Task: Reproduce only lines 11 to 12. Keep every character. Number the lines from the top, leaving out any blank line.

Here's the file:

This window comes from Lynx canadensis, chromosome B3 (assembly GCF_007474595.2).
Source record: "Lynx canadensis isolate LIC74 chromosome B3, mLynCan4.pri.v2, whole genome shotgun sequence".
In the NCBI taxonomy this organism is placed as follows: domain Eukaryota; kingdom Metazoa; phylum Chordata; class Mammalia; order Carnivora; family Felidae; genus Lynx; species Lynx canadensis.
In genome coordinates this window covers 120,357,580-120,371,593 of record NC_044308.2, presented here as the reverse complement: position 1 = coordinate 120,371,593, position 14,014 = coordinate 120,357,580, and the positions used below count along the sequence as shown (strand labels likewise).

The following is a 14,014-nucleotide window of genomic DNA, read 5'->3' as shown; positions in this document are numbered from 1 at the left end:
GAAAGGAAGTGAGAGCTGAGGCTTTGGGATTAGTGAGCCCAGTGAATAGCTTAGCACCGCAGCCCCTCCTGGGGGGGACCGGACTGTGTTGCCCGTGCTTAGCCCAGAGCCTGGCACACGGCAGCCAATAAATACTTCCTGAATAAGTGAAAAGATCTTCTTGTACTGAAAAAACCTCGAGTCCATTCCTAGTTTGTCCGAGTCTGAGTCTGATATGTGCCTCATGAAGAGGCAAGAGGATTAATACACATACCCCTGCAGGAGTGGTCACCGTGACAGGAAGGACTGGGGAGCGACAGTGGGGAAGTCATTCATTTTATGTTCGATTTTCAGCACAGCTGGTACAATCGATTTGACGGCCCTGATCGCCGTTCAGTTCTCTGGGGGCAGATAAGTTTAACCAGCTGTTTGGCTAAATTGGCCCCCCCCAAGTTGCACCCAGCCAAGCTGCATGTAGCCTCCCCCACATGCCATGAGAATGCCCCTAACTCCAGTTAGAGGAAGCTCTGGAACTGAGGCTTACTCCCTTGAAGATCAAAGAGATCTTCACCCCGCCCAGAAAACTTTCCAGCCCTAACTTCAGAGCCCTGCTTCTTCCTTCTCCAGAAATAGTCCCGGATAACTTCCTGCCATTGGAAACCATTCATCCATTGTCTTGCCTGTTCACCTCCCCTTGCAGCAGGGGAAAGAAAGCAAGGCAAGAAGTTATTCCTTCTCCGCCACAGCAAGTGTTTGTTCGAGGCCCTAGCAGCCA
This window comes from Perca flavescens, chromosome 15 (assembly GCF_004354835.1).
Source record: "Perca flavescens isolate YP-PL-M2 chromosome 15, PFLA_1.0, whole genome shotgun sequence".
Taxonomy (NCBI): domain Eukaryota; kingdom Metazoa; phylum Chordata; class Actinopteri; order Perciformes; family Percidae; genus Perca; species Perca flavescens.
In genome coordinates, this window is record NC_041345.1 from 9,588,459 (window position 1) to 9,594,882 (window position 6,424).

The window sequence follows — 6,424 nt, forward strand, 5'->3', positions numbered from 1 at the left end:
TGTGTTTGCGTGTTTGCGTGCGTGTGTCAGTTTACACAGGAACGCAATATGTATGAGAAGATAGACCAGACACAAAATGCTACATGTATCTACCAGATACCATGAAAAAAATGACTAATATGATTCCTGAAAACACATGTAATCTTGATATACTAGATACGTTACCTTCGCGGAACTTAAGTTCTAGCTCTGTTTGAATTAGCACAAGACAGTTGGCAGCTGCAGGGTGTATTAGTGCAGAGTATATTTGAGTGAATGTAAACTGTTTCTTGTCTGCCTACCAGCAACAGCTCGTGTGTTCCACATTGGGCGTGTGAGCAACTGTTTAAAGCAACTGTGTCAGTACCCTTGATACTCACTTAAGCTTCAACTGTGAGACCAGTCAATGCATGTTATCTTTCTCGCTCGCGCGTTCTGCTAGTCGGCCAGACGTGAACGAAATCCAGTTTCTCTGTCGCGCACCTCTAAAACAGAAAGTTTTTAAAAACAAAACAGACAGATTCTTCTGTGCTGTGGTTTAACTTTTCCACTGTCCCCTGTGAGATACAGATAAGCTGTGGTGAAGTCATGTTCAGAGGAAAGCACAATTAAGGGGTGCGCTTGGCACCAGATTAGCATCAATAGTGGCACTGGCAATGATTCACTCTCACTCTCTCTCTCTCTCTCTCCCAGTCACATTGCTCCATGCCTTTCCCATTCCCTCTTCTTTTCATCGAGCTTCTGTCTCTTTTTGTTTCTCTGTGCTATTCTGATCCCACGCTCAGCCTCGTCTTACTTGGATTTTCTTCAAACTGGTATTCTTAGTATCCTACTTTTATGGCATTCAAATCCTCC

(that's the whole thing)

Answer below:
The window sequence follows — 6,424 nt, forward strand, 5'->3', positions numbered from 1 at the left end:
TGTGTTTGCGTGTTTGCGTGCGTGTGTCAGTTTACACAGGAACGCAATATGTATGAGAAGATAGACCAGACACAAAATGCTACATGTATCTACCAGATACCATGAAAAAAATGACTAATATGATTCCTGAAAACACATGTAATCTTGATATACTAGATACGTTACCTTCGCGGAACTTAAGTTCTAGCTCTGTTTGAATTAGCACAAGACAGTTGGCAGCTGCAGGGTGTATTAGTGCAGAGTATATTTGAGTGAATGTAAACTGTTTCTTGTCTGCCTACCAGCAACAGCTCGTGTGTTCCACATTGGGCGTGTGAGCAACTGTTTAAAGCAACTGTGTCAGTACCCTTGATACTCACTTAAGCTTCAACTGTGAGACCAGTCAATGCATGTTATCTTTCTCGCTCGCGCGTTCTGCTAGTCGGCCAGACGTGAACGAAATCCAGTTTCTCTGTCGCGCACCTCTAAAACAGAAAGTTTTTAAAAACAAAACAGACAGATTCTTCTGTGCTGTGGTTTAACTTTTCCACTGTCCCCTGTGAGATACAGATAAGCTGTGGTGAAGTCATGTTCAGAGGAAAGCACAATTAAGGGGTGCGCTTGGCACCAGATTAGCATCAATAGTGGCACTGGCAATGATTCACTCTCACTCTCTCTCTCTCTCTCTCCCAGTCACATTGCTCCATGCCTTTCCCATTCCCTCTTCTTTTCATCGAGCTTCTGTCTCTTTTTGTTTCTCTGTGCTATTCTGATCCCACGCTCAGCCTCGTCTTACTTGGATTTTCTTCAAACTGGTATTCTTAGTATCCTACTTTTATGGCATTCAAATCCTCC